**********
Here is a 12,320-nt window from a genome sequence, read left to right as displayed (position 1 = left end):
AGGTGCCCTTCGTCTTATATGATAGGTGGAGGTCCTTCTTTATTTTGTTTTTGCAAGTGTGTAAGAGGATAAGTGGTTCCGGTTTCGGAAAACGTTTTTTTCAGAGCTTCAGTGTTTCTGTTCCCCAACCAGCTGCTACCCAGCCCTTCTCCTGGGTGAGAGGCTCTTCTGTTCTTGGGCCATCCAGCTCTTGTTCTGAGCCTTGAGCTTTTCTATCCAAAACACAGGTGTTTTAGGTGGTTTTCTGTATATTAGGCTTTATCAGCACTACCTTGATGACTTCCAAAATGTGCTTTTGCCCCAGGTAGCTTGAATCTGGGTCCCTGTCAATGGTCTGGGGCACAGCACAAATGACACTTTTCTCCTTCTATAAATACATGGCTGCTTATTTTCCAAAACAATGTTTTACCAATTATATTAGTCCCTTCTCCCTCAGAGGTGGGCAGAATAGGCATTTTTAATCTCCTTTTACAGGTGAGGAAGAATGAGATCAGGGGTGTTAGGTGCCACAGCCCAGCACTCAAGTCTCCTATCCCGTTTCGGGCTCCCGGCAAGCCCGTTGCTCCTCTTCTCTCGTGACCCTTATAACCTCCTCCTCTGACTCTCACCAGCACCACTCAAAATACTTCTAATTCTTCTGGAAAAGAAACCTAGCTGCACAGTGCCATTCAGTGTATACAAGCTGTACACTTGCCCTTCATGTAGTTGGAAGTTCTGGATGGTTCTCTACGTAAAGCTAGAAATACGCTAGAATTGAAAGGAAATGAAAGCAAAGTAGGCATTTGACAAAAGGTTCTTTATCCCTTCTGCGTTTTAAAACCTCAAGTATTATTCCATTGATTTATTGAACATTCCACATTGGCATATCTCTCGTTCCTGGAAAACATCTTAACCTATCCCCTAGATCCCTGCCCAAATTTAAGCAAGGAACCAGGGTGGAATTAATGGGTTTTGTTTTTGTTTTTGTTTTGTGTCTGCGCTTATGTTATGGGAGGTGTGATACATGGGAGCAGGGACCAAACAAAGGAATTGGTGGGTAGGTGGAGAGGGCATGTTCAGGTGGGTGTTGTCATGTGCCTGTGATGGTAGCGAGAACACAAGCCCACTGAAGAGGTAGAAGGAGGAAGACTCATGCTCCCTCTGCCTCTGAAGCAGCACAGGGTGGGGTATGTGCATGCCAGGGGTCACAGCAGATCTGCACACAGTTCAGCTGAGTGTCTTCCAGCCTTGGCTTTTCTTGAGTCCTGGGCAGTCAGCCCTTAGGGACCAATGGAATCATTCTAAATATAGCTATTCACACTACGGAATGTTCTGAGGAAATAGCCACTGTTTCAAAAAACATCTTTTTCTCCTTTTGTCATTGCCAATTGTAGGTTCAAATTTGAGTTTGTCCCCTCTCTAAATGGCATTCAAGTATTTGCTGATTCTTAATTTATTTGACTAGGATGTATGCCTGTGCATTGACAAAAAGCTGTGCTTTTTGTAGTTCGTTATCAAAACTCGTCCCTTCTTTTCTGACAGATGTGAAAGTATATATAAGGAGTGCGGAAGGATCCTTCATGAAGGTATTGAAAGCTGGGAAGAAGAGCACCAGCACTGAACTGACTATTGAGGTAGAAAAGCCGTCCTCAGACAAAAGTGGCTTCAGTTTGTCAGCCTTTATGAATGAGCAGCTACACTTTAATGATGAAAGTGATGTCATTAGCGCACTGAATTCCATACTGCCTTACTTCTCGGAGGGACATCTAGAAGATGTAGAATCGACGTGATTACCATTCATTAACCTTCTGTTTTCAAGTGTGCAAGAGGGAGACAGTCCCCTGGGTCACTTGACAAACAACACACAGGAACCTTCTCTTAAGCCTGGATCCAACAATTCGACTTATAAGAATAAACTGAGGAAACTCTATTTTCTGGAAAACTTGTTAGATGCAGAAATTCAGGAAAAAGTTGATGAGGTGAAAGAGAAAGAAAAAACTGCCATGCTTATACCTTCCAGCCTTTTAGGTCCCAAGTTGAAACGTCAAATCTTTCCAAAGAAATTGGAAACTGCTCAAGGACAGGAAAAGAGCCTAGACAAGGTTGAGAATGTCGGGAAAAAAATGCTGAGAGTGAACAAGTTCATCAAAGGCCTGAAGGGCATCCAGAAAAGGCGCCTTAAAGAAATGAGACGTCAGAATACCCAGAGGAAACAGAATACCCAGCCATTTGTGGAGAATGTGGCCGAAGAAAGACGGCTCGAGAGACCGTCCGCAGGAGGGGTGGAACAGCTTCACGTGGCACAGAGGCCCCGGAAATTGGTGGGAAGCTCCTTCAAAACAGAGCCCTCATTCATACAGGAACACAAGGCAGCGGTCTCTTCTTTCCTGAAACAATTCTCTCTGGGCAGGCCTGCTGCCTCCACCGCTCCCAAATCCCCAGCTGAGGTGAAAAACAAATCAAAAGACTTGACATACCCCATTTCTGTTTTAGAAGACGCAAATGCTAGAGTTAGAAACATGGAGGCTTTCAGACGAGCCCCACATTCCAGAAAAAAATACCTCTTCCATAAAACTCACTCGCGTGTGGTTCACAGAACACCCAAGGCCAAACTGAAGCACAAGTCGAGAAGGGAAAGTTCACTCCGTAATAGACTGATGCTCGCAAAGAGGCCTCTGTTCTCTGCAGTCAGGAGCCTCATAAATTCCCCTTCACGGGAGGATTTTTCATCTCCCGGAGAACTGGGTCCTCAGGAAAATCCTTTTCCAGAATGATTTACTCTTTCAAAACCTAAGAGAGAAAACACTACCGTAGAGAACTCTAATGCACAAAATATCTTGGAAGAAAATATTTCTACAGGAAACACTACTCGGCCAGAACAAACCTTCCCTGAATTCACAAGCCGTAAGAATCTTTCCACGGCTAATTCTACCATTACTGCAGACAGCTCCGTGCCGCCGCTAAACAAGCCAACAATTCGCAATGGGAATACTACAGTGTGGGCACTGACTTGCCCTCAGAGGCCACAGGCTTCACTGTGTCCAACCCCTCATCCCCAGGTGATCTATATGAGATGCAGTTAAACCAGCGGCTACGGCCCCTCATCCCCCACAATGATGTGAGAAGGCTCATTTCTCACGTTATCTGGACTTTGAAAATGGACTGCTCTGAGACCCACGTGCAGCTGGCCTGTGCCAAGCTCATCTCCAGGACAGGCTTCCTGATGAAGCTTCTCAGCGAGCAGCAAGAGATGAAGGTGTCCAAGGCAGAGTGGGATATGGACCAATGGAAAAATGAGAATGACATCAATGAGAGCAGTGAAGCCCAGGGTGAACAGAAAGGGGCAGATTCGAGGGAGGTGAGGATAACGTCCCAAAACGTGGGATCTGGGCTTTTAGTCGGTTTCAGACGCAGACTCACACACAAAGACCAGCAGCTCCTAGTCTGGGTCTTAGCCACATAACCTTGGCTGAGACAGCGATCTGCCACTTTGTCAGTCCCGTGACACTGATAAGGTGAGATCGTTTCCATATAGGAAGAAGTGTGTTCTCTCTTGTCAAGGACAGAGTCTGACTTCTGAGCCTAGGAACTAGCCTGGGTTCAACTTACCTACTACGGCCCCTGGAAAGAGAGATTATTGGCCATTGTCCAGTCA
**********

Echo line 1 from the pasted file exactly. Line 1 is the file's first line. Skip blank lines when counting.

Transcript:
Here is a 12,320-nt window from a genome sequence, read left to right as displayed (position 1 = left end):